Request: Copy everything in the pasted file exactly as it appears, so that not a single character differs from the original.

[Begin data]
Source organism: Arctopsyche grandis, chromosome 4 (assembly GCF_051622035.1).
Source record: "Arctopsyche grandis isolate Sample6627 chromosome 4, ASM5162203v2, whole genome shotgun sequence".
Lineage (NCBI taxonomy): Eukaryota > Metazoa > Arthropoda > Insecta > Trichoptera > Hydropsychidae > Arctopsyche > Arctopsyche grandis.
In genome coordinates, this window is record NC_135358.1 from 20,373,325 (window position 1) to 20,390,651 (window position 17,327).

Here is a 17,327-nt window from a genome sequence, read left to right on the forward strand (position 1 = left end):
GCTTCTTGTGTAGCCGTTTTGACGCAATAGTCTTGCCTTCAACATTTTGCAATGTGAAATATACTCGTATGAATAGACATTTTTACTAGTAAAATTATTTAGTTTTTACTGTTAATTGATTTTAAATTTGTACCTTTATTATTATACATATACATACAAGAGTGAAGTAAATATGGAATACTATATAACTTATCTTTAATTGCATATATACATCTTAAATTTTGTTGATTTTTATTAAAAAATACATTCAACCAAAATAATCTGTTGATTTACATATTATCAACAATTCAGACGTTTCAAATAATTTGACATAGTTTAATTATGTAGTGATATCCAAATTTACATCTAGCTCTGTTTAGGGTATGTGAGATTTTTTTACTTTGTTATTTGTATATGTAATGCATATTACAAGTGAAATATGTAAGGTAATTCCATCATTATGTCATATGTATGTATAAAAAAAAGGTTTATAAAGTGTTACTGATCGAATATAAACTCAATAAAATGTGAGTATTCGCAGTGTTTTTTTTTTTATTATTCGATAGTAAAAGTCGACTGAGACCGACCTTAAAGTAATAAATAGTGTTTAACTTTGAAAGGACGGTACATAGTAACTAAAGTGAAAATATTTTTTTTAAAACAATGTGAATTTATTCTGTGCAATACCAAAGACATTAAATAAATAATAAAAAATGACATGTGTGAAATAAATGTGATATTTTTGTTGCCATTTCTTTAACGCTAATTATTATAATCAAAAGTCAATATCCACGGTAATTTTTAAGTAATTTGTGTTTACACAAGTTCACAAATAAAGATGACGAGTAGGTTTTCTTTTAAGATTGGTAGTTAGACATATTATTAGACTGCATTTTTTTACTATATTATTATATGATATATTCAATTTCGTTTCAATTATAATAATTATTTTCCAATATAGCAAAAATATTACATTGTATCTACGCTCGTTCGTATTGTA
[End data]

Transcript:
Source organism: Arctopsyche grandis, chromosome 4 (assembly GCF_051622035.1).
Source record: "Arctopsyche grandis isolate Sample6627 chromosome 4, ASM5162203v2, whole genome shotgun sequence".
Lineage (NCBI taxonomy): Eukaryota > Metazoa > Arthropoda > Insecta > Trichoptera > Hydropsychidae > Arctopsyche > Arctopsyche grandis.
In genome coordinates, this window is record NC_135358.1 from 20,373,325 (window position 1) to 20,390,651 (window position 17,327).

Here is a 17,327-nt window from a genome sequence, read left to right on the forward strand (position 1 = left end):
GCTTCTTGTGTAGCCGTTTTGACGCAATAGTCTTGCCTTCAACATTTTGCAATGTGAAATATACTCGTATGAATAGACATTTTTACTAGTAAAATTATTTAGTTTTTACTGTTAATTGATTTTAAATTTGTACCTTTATTATTATACATATACATACAAGAGTGAAGTAAATATGGAATACTATATAACTTATCTTTAATTGCATATATACATCTTAAATTTTGTTGATTTTTATTAAAAAATACATTCAACCAAAATAATCTGTTGATTTACATATTATCAACAATTCAGACGTTTCAAATAATTTGACATAGTTTAATTATGTAGTGATATCCAAATTTACATCTAGCTCTGTTTAGGGTATGTGAGATTTTTTTACTTTGTTATTTGTATATGTAATGCATATTACAAGTGAAATATGTAAGGTAATTCCATCATTATGTCATATGTATGTATAAAAAAAAGGTTTATAAAGTGTTACTGATCGAATATAAACTCAATAAAATGTGAGTATTCGCAGTGTTTTTTTTTTTATTATTCGATAGTAAAAGTCGACTGAGACCGACCTTAAAGTAATAAATAGTGTTTAACTTTGAAAGGACGGTACATAGTAACTAAAGTGAAAATATTTTTTTTAAAACAATGTGAATTTATTCTGTGCAATACCAAAGACATTAAATAAATAATAAAAAATGACATGTGTGAAATAAATGTGATATTTTTGTTGCCATTTCTTTAACGCTAATTATTATAATCAAAAGTCAATATCCACGGTAATTTTTAAGTAATTTGTGTTTACACAAGTTCACAAATAAAGATGACGAGTAGGTTTTCTTTTAAGATTGGTAGTTAGACATATTATTAGACTGCATTTTTTTACTATATTATTATATGATATATTCAATTTCGTTTCAATTATAATAATTATTTTCCAATATAGCAAAAATATTACATTGTATCTACGCTCGTTCGTATTGTA